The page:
Frances Geoghegan, Managing Director of Africa Travel, reviews La Colombe in its new location.
I have been going to La Colombe for well over ten years; I went to enjoy the brilliance of Franck Dangereux, and later Luke Dale-Roberts, in the historic surrounds of Constantia Uitsig. Franck has long moved on to his own eatery in Noordhoek, and Luke has two very celebrated spots at Woodstock. Since then the restaurant has changed locations, and the chef du jour is Scot Kirton. La Colombe has always been one of South Africa’s most iconic and internationally-acclaimed fine dining establishments, so I was very keen to see where its sits now amongst South Africa’s greatest gourmet hang-outs. It’s new home is at the picturesque Silvermist Wine Estate at the top of Constantia Nek, with breathtaking views over the Constantia wine valley, False Bay and Hout Bay.
I arrive for dinner, a four course extravaganza for the sum of R495 – £28.50 in English money. I have been told that Scot Kirton sticks to the original La Colombe French principals, with an Asian fusion twist. He insists on the freshest of local seasonal produce, clean flavours and classic tastes. I place my order, my drinks arrive, and then it starts with an amuse-bouche. It appears to be a tin of canned meat, but it’s not, you lift the lid and there is a perfectly seared tuna tataki inside. This is accompanied by freshly-baked spelt and oat bread, and olive–parmesan bread sticks with herbed butter. It’s all perfectly formed, albeit in Lilliputian sizes. I chose the Alaskan snow crab to start off with, which was served with some perfect yellow-tail ceviche, a sour-ish blob of umami jelly, and a sweet miso orange mouse with avocado. The combination of flavours makes this dish sing, and I know this is going to be a dining experience to remember. My dining partners choose oysters lightly poached in champagne and a confit of duck leg served in artichoke soup. Everyone is happy.
If you prefer to sidestep the quail and fois gras, (although I don’t know why you would, this perfect little leg of quail was succulently tender, and the fois gras melted instantly in your mouth, and that combined with the bitterness of the pineapple and the moorish sweetness of the almond puree made it my perfect dish), you could opt for seared ostrich tartar, with avocado and ginger pancetta or scallops and miso- glazed sweetbreads.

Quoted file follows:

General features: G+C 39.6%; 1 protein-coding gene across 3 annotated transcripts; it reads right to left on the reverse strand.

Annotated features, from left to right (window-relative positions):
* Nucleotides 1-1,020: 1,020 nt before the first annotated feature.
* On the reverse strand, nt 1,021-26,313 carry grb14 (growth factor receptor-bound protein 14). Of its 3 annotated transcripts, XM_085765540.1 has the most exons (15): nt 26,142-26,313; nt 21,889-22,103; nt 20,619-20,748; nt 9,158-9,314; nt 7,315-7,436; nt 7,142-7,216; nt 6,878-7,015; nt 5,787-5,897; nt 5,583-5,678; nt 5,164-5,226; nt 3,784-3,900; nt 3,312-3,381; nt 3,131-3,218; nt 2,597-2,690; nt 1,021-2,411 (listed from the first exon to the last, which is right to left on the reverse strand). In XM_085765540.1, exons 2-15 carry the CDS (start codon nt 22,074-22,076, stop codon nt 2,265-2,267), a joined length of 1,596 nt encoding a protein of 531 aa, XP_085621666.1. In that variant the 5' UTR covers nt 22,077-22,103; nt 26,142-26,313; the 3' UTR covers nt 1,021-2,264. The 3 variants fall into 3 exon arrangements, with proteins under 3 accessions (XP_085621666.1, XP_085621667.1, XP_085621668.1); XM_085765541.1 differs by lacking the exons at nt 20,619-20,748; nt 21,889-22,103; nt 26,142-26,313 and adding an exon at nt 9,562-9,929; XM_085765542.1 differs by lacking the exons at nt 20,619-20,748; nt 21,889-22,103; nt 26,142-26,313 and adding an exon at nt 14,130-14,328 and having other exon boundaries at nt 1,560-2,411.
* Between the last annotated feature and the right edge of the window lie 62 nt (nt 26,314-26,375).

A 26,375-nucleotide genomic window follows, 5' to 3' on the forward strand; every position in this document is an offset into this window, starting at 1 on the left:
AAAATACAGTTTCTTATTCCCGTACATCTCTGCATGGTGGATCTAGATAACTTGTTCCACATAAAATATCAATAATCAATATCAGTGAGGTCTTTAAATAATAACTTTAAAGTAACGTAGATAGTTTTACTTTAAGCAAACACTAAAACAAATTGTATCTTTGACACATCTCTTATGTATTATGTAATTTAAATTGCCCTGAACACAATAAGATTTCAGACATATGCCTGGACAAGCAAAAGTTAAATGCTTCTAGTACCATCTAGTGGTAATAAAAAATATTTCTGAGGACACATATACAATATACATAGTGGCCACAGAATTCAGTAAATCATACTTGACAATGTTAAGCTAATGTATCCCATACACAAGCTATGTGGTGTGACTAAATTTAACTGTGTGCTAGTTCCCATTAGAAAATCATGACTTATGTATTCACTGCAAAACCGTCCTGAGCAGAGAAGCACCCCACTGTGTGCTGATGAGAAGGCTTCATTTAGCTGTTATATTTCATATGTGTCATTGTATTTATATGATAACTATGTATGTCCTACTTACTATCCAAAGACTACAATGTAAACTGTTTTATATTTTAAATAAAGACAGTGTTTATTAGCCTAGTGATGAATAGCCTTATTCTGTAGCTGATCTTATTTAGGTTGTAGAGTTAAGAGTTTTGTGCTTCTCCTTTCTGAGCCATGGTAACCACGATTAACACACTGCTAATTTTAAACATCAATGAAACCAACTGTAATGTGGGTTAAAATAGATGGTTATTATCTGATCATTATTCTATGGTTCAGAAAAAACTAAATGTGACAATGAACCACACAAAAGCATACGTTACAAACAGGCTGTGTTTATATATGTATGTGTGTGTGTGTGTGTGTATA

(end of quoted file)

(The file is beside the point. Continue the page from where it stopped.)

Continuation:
While we wait for our mains, the palate cleansers arrive on a bed of pebbles. They are globes of cocoa butter which burst in your mouth to release a fresh burst of citrus on the tongue. We order a mixture of mains: Chalmar beef fillet with onion puree, Karoo lamb, and linefish with bok choi. The attention to detail on the plate is astonishing, each dish is a work of art, and we are intoxicated with the flavours. Their creativity is clearly visible in their deserts, with a dish of ginger, curd, cashew cake and mango sorbet. I tried it precisely because it sounded very odd, and was rewarded generously. My other companions chose safely with chocolate namelaka with stracciatelle ice-cream and raspberries, which was the prefect ending to an outstanding meal.
Scot’s food has me hooked, you can see the influence of Luke Dale-Roberts, but it has more of a traditional French flair. The new La Colombe remains a shining beacon on the Cape food scene, it’s the sort of restaurant that is not to be rushed – it’s not like Liam Tomlin’s where you can happily eat great food and be out in under 90 minutes. This is for slow-slow dining, where you sit back, and take it all in. Where the accomplished staff take the reins and explain it all. A quick meal at La Colombe simply would never do it justice.
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